Teaching Profession Opinion

Teaching the Hard History of Slavery

By Maureen Costello — February 26, 2018 6 min read
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Editor’s Note: Maureen Costello, a former history teacher, is the director of Teaching Tolerance, a project of the Southern Poverty Law Center that combats prejudice among our nation’s youth while promoting equality, inclusiveness, and equitable learning environments in the classroom. In this post, she shares strategies and resources to help educators address the difficult topic of slavery.

When I told my students at a private school for girls up north that Thomas Jefferson—who famously touted freedom and equality—owned slaves, and most likely had children with at least one of them, and that his mixed-race children grew up in slavery; their jaws dropped, they repeated my assertions in disbelief, and some even got angry.

They were also surprised when I told them that slavery thrived in all 13 colonies before the American Revolution, that it was legal in our own state—New York—until 1827, and that not every northerner was an abolitionist.

As a history teacher from 1979-1997, I believed in telling a complicated story, not a rosy one. I didn’t believe that teaching the “warts and all” would make any of my students—mostly white and privileged—ashamed to be American.

Rather than just breezing through slavery in a short lesson, I did my best to incorporate slavery—and the contributions that African-Americans have made to the history and culture of the United States—into all aspects of the American story.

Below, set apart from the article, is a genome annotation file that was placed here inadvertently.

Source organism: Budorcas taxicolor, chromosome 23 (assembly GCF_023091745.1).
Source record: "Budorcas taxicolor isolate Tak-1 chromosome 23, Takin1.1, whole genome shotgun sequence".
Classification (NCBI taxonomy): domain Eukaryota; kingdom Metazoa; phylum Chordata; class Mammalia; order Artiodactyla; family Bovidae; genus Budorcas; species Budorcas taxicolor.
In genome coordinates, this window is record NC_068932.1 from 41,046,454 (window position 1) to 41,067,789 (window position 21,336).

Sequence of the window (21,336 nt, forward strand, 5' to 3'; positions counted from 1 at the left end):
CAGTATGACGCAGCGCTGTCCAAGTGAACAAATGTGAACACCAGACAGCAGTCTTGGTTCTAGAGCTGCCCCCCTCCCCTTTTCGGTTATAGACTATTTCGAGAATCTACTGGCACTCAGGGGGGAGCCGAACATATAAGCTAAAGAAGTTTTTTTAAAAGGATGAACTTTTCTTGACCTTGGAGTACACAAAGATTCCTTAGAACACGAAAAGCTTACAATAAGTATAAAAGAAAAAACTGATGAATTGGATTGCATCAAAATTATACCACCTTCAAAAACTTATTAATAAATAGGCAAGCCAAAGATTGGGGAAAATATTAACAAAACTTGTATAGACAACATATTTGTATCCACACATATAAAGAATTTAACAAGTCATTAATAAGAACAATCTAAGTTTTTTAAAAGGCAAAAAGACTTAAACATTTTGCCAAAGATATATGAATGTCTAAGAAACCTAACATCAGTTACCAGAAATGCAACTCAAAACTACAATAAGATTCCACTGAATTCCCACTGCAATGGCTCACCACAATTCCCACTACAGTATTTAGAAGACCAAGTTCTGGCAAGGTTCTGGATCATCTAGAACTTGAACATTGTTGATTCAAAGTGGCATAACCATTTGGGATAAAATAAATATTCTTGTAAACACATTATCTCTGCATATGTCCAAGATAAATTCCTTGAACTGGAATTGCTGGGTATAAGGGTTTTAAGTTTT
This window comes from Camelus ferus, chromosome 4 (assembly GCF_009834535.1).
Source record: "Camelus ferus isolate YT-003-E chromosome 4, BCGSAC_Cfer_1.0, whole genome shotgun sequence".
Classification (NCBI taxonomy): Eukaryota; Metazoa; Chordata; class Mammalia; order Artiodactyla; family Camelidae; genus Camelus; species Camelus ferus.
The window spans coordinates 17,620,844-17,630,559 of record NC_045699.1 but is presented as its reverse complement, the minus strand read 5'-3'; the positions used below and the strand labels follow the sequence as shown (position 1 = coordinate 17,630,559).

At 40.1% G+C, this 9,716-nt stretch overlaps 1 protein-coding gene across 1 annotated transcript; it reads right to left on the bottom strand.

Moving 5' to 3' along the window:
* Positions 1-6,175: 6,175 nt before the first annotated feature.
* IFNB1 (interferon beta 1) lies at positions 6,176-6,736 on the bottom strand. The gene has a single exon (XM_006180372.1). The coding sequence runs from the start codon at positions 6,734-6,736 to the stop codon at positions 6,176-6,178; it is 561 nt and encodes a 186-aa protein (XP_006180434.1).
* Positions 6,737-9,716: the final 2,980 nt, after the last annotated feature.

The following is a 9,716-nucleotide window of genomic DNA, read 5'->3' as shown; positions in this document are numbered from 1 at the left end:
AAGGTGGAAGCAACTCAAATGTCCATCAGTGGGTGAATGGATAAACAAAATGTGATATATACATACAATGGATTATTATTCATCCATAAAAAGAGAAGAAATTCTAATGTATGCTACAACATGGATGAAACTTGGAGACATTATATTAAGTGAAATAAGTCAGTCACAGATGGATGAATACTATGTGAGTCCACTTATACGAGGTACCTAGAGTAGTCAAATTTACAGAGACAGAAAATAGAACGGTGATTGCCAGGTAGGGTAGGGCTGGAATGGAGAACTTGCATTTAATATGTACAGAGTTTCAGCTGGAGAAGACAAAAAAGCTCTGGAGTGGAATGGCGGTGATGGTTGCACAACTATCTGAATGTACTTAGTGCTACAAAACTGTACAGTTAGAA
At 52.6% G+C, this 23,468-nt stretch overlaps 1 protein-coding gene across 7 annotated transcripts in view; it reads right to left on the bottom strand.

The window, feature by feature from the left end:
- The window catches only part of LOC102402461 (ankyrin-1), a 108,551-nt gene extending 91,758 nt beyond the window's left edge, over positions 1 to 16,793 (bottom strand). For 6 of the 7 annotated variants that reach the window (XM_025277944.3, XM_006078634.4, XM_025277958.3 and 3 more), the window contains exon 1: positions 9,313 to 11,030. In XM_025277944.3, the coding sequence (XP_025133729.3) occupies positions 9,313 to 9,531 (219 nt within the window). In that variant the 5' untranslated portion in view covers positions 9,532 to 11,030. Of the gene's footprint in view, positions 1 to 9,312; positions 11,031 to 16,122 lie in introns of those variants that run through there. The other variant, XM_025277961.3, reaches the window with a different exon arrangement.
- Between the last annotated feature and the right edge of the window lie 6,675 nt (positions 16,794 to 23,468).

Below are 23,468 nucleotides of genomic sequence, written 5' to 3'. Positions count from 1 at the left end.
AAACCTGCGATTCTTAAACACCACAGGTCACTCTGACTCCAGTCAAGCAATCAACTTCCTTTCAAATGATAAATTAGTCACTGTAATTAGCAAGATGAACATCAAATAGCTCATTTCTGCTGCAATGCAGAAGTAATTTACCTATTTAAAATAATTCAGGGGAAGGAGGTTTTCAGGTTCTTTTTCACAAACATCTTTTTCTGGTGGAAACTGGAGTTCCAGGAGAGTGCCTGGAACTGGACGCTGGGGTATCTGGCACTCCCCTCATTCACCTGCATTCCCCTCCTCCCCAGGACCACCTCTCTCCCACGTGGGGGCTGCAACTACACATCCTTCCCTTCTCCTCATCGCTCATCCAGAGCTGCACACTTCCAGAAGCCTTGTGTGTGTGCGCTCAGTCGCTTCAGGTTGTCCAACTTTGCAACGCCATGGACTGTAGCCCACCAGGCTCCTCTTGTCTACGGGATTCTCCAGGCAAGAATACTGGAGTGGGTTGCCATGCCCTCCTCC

These lessons should be taught all year round, not just during Black History Month.

This February, in classrooms across the country, students will meet black heroes and inventors, celebrate black music and poetry and—because this year’s theme is African-Americans in Times of War—they will find out about Buffalo Soldiers, the Tuskegee Airmen, and maybe the 761st Tank Battalion.

What they will not learn much about is American slavery. That’s hard history, not easy to teach, not easy to learn, and much easier to gloss over.

What typical American students will pick up about slavery is depressingly easy to predict. In kindergarten, they’ll briefly hear about the Underground Railroad and Harriet Tubman, a “black leader,” according to one popular lesson, who helped slaves escape. For most of them, this will be their first exposure to slavery, which is otherwise not in the curriculum for young children.

In some states, they’ll finally learn about slavery in 4th or 5th grade, and some teachers will unwisely stage a mock slave auction or a simulation of the Middle Passage so students can “understand” the horror.

Finally, some time between 7th grade and senior year of high school, they’ll take a U.S. history course and learn mainly about how slavery affected politics, led to sectionalism and, depending on where they live, may or may not have caused the Civil War. They’ll learn that either Lincoln ended it with the Emancipation Proclamation or Congress did with the 13th Amendment.

In short, they’ll learn little that is either meaningful or useful. We know this because we worked with an independent polling firm in early 2017 to survey U.S. high school seniors, and found that only 8 percent could identify slavery as the central cause of the Civil War, that two-thirds (68 percent) didn’t know it took a Constitutional amendment to formally end it, and fewer than one in four students (22 percent) could correctly identify how constitutional provisions privileged slaveholders.

What they haven’t learned is that racism and fear were carefully cultivated to defend an indefensible institution. And even when the institution was ended—at least in law—the implicit racist beliefs and systems of white supremacism lived on and were passed on to new generations, while the country professed equality for all.

In the last few years, we’ve seen that we are still a nation consumed with and divided by race. Why else was Black Lives Matter even necessary, and why was it immediately countered with All Lives Matter? Why else did mostly black NFL players take a knee, and why did many white fans decide to boycott games? Why Charlottesville and the rise of white nationalism?